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Sesame Bankhall slams “intrusive” FSA

Sesame Bankhall executive chairman Ivan Martin (pictured) has hit out at the “intrusive” FSA, saying it failed in its duties “when needed most”.

Speaking at the Sesame Symposium in London this morning, Martin was critical of the way the FSA has regulated the industry.

He said: “We have an intrusive regulator that has been criticised, broken up and rebadged; a regulator accused of failing in its duties when needed most.”

He said Sesame would challenge the new regulator in future, but that advisers need to face up to regulatory challenges.

He said: “That does not mean we will not challenge the regulator where it is warranted, but neither can we bury our heads in the sand. The bottom line is we have to face up to the challenge and accept we have to manage our risks in new and better ways than ever before.”

Martin reiterated Sesame’s support for Money Marketing’s Pave the Way To Save campaign, which calls for the Consumer Protection and Markets Authority to have a statutory obligation to have regard for increasing savings and protection levels and is exploring ways of creating a better savings culture.

He said: “It must be right to build up your retirement fund, save for the future and protect yourself against the unforeseen events that happen in your life. But the regulator does not have a clear objective to stimulate those things.

“I believe that Money Marketing editor Paul McMillan and his team deserve credit for harnessing industry opinion and building momentum behind this positive initiative, with the Pave the Way To Save campaign.”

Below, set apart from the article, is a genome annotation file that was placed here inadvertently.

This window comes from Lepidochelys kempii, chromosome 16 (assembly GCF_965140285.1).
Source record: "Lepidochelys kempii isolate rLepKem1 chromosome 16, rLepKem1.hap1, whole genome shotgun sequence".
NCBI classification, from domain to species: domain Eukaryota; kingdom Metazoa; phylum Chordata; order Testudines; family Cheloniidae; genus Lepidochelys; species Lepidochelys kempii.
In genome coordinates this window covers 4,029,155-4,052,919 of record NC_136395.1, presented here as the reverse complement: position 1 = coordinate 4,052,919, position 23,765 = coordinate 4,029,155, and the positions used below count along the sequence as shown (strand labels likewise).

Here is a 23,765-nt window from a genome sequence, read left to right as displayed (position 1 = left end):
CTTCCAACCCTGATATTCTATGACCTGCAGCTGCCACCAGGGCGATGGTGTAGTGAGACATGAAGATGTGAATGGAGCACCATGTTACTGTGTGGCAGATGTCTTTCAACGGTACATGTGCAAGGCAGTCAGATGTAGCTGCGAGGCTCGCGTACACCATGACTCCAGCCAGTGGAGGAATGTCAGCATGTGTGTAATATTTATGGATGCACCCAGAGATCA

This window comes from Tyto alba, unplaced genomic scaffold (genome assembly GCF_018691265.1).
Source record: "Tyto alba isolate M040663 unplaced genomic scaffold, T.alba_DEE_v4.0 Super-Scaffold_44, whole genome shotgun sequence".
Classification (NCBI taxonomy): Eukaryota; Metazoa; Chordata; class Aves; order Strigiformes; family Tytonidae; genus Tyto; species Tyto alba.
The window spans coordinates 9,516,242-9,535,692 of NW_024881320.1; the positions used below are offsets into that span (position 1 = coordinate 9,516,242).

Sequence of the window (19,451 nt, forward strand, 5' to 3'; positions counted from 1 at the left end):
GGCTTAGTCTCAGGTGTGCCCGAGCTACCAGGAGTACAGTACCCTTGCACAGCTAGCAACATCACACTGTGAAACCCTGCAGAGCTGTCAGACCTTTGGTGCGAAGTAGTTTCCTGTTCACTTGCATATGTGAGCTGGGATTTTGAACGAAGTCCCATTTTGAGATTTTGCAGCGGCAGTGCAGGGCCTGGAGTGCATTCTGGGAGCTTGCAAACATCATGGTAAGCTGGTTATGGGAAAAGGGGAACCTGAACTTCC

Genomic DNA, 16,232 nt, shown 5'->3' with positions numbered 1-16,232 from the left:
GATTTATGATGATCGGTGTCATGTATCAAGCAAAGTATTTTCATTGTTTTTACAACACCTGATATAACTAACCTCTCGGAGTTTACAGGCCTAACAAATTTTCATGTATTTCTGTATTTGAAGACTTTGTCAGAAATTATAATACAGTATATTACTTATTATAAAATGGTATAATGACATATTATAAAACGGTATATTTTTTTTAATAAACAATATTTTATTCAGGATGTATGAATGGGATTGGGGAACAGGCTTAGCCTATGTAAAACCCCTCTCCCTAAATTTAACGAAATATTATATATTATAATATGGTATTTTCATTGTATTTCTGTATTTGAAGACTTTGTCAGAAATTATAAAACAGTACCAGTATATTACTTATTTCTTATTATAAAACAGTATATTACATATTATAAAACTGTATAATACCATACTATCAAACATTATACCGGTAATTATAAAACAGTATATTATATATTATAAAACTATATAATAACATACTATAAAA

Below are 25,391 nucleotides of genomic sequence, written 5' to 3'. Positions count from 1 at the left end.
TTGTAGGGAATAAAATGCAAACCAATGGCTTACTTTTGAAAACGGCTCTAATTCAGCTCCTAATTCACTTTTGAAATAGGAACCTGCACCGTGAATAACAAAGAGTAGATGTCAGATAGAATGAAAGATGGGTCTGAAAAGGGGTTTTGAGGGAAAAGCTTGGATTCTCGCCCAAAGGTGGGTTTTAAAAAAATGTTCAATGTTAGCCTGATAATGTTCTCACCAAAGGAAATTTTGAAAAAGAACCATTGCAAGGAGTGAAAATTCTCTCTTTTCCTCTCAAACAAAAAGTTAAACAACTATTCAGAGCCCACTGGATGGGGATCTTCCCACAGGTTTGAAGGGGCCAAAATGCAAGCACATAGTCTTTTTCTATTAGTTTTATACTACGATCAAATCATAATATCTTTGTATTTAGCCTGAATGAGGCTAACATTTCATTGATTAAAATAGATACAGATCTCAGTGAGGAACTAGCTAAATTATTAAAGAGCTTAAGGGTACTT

Martin also confirmed that Sesame Bankhall is launching an investment platform called Sesame One.

He said: “As a businessman involved in technology for the last 33 years, I am convinced that wrap platforms are the key to driving greater operational efficiency. The customer of the future will be more demanding and only those businesses that meet those demands in a profitable way will survive.”

Martin said full details will be announced at 3pm today.

In September, Money Marketing revealed that Sesame Bankhall Group had recruited Intrinsic and Positive Solutions directors as part of a senior management reshuffle aimed at setting up an investment platform.

The group created a new unit, headed by Sesame Bankhall chief operating officer Stephen Young, to deliver the platform and appointed Intrinsic Financial Services founding director George Higginson to take over as chief operating officer from Young. Positive Solutions marketing director Keith Gilmour joined Sesame Bankhall in October as business development director.


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There are 12 comments at the moment, we would love to hear your opinion too.

  1. Talk is cheap.

  2. Sesame One, or Bankhall One or to everyone else AXA Elevate.

    The cynical amongst us think this is just another stage in the future segmentation of Sesame advisers between full advice IFAs and basic advice sales reps. Which actually may not be a bad thing as at the moment, the real IFAs get bundled in and treated at the same level as the lower skilled reps who really shouldnt be called IFAs.

  3. The FSA’s response to this will be that the RDR is going to sort everything out (and hang the cost because we, the FSA, won’t have to shoulder any of it) and the IFA sector will become a perfect environment, providing great outcomes at low prices for everyone, delivered by highly qualified advisers doing their jobs for the good of mankind and certainly not for anything as tawdry as commercial profit.

    The problem of the banks will remain largely unaddressed, though ~ bit of an unfortunate spanner in the whole works that one, but hey, you can’t get everything right. It’s the IFA sector that’s really in needs of sorting out ~ everyone knows that.